Known affectionately as Bertha, this tunnel boring machine has the widest diameter of any boring machine ever built; 57.5 feet. It's being used to dig a highway tunnel under downtown Seattle and it just arrived there today after being shipped from Japan.
I feel this warrants your attention for two reasons:
1) If you live near Seattle, you can actually go get a look at this massive beast before it starts chewing its way through the city. If you like looking at giant machines (or know someone who does) now's your chance. She's coming into the Port of Seattle, Terminal 46, as you read this and there will be ample opportunities to get a look as the pieces are assembled and moved into the nearby launch pit. The Washington State Department of Transportation has suggestions on places to go to get a good view.
2) If, for some reason, you were looking for a new way to lose massive amounts of time on YouTube, Bertha (and boring machines, in general) can help with that. Here's a cutaway animation explaining how boring machines work. Here's a video of Big Becky, another boring machine, breaking through to the other side of a tunnel at Niagara Falls, Canada. (In fact, boring machine breakthrough videos are, in and of themselves, a mesmerizing genre.) And in this video, you can watch the massively long line of support equipment go by in the wake of a boring machine.
The Pyramids of Giza close to tourists at 4:00 pm. Recently, a group of Russians managed to hide out at the site after closing time and scramble up the Great Pyramid of Cheops in the fading light. Naturally, they took photos. (Because if there is one thing the Internet has taught me about Russians, it's that they like to climb to dangerous heights and then take photos.)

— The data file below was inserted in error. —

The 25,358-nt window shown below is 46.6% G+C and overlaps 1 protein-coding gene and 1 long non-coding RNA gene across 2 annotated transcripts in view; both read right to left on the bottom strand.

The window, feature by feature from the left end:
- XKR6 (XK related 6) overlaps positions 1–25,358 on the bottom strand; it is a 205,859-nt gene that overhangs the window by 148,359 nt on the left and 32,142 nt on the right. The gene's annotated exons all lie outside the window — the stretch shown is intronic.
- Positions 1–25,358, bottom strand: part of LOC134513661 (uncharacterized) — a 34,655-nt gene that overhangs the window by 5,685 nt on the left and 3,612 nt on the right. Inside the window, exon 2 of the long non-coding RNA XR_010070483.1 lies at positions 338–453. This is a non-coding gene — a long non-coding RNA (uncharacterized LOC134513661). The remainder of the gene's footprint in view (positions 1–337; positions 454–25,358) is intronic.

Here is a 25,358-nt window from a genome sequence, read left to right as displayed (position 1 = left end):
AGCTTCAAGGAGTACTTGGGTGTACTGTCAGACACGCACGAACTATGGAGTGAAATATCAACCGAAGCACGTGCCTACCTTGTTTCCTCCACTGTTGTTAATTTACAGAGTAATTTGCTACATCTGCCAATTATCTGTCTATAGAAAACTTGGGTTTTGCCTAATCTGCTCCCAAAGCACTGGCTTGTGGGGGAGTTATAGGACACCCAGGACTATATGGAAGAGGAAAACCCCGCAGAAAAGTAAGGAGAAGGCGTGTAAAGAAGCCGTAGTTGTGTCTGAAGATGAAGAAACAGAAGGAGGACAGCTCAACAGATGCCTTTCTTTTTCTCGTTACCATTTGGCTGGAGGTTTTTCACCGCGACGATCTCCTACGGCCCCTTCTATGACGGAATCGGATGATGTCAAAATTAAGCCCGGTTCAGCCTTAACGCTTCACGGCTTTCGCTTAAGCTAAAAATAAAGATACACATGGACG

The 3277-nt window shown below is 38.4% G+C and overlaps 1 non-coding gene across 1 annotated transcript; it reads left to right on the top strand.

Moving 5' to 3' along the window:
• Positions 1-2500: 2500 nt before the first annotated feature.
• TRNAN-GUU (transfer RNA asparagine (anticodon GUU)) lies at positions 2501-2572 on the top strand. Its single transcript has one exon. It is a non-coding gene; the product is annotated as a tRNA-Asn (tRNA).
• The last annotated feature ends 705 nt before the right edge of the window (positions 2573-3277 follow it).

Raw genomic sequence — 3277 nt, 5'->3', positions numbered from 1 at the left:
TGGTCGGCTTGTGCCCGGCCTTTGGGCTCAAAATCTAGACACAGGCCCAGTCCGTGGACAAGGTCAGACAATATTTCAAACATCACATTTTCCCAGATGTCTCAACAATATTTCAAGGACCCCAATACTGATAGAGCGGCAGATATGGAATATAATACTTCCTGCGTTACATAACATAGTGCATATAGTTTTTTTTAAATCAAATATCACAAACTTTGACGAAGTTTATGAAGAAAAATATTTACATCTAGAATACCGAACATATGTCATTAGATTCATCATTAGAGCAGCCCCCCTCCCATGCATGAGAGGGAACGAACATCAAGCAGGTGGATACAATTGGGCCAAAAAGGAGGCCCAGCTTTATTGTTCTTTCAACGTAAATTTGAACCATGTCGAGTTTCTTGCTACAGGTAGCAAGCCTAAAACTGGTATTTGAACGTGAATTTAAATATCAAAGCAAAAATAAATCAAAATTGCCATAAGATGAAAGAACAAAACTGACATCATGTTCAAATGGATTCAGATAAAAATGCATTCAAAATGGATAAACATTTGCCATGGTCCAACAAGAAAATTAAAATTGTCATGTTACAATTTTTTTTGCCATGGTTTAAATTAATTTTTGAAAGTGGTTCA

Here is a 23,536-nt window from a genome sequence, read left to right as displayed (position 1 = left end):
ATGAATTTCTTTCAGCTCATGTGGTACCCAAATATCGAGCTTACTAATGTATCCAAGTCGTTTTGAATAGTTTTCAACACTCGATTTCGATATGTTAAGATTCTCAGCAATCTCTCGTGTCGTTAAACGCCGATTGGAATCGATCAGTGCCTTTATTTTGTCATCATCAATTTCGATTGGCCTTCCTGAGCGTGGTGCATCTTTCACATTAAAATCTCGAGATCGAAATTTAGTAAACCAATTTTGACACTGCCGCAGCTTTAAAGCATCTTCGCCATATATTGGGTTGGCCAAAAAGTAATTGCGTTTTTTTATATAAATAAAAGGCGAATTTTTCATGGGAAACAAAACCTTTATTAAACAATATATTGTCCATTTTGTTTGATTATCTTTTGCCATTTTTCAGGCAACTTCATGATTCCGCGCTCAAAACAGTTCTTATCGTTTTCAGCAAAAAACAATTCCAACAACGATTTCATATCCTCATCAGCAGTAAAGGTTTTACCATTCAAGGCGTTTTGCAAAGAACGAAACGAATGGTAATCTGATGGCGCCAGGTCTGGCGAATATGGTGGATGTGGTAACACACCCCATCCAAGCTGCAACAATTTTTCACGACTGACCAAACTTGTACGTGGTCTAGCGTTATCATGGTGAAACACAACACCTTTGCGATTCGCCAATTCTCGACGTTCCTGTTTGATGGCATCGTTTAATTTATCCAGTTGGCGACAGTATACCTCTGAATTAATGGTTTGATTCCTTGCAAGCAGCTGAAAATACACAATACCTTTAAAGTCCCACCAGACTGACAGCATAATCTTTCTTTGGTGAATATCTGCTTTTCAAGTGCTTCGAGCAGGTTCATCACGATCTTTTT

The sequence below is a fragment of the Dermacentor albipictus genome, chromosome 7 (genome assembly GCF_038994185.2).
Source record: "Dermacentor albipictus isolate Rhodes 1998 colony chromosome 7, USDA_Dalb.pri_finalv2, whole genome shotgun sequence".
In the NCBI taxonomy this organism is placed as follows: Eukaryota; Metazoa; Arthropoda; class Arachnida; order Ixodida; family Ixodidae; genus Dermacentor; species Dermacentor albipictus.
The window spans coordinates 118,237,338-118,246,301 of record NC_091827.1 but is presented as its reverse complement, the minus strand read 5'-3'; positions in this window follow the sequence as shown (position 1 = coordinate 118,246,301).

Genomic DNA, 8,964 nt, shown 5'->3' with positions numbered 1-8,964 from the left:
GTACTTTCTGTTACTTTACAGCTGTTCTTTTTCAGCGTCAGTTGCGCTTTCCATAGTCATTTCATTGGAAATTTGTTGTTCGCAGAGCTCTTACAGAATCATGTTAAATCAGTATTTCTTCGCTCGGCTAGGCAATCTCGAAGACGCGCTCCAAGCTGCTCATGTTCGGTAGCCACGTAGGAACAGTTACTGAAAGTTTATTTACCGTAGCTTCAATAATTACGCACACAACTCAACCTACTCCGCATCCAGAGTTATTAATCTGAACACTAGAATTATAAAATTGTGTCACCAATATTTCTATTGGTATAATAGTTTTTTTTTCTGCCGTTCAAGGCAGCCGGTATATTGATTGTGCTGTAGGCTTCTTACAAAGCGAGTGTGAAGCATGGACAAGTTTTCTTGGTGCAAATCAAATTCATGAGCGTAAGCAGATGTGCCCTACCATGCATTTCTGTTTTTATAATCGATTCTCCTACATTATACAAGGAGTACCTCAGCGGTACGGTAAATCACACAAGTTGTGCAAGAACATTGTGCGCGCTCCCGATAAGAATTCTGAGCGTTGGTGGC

These shots are kind of fabulous, not just for the thrill of "yeah, somebody broke the rules!", but because of the perspective you get from on high that isn't visible in the many ground-level shots I've seen. From on top of the Pyramid, you can see how the stone is pockmarked and carved — it really looks like something humans cut out of the Earth. You can also see the graffiti left by generations of tourists in multiple languages; English, Arabic, French, and more. And you can see the edge of the modern city, shimmering just at the horizon. I don't think I'd previously had such a profound sense of how closely modern Egyptians lived and worked to the Great Pyramid, before. What a fascinating view!
Thanks to Steve Silberman for the link!
Like the people cheering at about :25 into this video, I'm a sucker for dramatic explosions. This one comes from Texas, where the transportation department blew up an old bridge in the city of Marble Falls on March 17th. Also, apparently, it's warm enough in Texas that multiple gentlemen could watch a bridge explode from the comfort of their jet skis.
San Francisco will get a new Bay Bridge this summer. The New York Daily News has an interesting story about that bridge's creation — and the earthquake-resistant engineering behind it.
Making a high-quality elevator isn't just about designing something that can safely go from one floor to another. Elevators are service items. That means that when you design an elevator, you also have to design for people — both individual desires and needs, and the desires and needs of a variety of cultures.
If engineering is really about designing socio-technical systems, then elevators are big, fat, obvious reminder of that dynamic in play. In a profile written for the Wall Street Journal, author Kate Linebaugh describes the work of Theresa Christy, a mathematician and Otis Elevator research fellow.
You press a button and wait for your elevator. How long before you get impatient and agitated? Theresa Christy says 20 seconds.